How many schools would you like to work with? What is your long term vision for SciTrek?

One goal is to have a complete K-12 program. One of the problems we will have to address in the future is how to gain access into high schools. Most high school teachers want us to come in after school, or simply don’t have time given the focus on testing.

The long term vision is harder to define. This program currently only requires a group of college science students, our materials, and interested teachers. Local schools will allow us to grow quite a bit; beyond that, I'd think the program will need to focus on summer programs for teachers and faculty outside our local area interested in participating in SciTrek, and expanding our online materials (which we make available). 

How many scientists (graduate students or higher) currently work with SciTrek? What do they do?

We actively recruit across UCSB in all disciplines. Currently, we have 213 university students, including 30 PhD students working with SciTrek. They pretty much run the module within the class, in most cases following the lead of a SciTrek staff person.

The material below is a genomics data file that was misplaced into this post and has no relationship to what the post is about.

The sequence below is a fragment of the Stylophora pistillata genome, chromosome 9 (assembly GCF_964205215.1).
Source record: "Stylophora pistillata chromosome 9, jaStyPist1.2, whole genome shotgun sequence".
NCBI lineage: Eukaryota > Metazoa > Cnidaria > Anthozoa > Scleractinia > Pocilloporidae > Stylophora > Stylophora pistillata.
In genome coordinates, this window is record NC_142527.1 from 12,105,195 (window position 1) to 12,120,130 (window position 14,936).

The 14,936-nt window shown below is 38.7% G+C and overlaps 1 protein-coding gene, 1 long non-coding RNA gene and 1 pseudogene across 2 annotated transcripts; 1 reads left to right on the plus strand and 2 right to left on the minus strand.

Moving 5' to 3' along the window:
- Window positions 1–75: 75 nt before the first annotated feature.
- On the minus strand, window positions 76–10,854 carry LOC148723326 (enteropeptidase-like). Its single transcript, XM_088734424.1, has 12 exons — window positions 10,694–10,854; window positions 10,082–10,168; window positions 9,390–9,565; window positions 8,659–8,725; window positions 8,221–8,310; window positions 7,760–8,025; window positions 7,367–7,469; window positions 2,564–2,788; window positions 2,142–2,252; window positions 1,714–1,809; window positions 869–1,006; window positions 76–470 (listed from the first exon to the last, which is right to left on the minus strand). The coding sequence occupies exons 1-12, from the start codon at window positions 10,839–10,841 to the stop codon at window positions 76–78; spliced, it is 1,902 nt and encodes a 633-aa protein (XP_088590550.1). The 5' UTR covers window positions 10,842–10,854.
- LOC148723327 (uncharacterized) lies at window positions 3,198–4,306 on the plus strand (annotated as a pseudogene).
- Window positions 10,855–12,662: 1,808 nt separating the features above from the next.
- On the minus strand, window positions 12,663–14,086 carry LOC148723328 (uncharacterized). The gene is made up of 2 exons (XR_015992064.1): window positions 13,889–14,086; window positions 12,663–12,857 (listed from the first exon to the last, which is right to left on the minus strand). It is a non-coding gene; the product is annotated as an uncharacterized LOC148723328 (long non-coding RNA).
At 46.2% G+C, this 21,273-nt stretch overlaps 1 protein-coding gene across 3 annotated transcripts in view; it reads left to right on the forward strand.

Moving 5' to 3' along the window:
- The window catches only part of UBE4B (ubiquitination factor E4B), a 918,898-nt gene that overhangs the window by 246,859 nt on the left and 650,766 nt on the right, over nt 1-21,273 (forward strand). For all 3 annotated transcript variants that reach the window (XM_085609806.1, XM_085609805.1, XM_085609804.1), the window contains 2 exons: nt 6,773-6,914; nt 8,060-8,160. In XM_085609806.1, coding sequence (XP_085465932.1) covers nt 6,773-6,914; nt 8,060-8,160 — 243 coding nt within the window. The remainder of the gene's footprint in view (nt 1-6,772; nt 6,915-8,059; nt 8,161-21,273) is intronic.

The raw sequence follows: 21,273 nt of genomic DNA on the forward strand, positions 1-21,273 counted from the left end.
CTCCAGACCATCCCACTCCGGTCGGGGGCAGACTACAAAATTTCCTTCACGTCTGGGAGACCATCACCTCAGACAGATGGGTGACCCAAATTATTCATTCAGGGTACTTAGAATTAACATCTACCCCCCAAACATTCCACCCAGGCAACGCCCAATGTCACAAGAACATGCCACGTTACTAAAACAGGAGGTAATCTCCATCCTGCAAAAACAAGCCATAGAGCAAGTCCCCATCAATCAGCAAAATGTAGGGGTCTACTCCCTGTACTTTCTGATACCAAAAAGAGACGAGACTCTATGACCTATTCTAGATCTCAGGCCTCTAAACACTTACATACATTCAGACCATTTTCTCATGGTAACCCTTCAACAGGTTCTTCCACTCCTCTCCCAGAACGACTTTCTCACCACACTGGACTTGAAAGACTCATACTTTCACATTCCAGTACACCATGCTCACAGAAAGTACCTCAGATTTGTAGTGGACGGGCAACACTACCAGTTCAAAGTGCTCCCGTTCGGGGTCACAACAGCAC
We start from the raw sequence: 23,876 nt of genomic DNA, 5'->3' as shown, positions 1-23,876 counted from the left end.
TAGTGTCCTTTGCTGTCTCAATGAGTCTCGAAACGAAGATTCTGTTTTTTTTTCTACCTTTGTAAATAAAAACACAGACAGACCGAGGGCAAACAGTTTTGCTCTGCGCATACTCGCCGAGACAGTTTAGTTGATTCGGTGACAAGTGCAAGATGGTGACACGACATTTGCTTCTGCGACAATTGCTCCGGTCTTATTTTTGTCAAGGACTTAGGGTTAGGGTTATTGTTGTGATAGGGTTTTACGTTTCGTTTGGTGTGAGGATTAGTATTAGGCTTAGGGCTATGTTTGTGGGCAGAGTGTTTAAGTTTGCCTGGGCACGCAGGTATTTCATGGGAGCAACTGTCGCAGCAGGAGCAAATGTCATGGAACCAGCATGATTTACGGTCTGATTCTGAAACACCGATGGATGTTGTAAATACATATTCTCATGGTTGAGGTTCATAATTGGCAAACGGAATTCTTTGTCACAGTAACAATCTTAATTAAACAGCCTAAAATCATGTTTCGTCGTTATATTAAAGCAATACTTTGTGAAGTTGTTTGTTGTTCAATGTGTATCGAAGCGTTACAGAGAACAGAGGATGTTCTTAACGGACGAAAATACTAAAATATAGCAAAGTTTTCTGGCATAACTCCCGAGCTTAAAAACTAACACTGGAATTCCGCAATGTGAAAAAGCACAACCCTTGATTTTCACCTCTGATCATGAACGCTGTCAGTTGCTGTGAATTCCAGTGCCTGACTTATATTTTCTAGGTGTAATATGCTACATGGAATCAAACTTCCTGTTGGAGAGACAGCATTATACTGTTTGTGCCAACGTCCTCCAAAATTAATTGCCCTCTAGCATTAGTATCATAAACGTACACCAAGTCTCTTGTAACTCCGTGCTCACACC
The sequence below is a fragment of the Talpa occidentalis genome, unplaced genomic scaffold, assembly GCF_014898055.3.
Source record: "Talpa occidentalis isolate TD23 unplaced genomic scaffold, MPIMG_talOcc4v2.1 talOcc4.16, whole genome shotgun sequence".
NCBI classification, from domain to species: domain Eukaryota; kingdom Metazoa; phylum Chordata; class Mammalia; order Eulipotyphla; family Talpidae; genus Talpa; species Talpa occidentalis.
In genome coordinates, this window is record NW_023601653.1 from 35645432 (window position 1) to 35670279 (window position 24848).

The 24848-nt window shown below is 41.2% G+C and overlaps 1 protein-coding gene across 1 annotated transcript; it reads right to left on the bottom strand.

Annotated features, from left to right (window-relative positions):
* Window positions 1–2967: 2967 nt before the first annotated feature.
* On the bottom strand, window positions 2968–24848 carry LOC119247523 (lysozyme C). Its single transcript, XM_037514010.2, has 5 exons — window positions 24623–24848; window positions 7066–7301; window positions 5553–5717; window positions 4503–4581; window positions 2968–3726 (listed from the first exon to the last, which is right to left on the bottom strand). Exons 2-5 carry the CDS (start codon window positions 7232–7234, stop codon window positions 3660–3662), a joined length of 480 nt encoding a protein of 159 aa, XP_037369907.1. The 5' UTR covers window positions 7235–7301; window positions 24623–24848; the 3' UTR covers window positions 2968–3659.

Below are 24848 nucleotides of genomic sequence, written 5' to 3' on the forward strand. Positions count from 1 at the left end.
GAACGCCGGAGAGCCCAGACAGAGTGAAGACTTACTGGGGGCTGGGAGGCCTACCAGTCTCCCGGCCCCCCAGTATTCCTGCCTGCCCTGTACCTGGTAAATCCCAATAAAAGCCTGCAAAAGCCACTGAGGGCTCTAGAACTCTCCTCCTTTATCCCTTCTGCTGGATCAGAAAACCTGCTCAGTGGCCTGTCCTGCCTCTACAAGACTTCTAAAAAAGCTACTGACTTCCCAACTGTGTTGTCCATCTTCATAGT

What is the best feedback you have received about your program from teachers, students, and/or volunteers?

From Megan Cotich, 7th grade science teacher, La Colina JHS

“The greatest joy of the program is watching my at-level students use their creativity and energy to overcome what they may lack in content knowledge. In the end, this group of at-level students overcame their own feelings of inferiority and tied with another class to be named winners! 

I feel that all students, the gifted students included, came away learning something about the scientific process that they hadn’t experienced before: failure. That feeling of success is something that they will have with them forever, and for that I am grateful for SciTrek.”

From 7th grade students who participated in SciTrek, Fall 2014

“Scitrek helped me think differently about problems” Will Mundell

“Almost everything I learned about doing science was new to me” Alivia Munles

“I learned that if you fail it doesn’t matter because others can learn from that” El Simon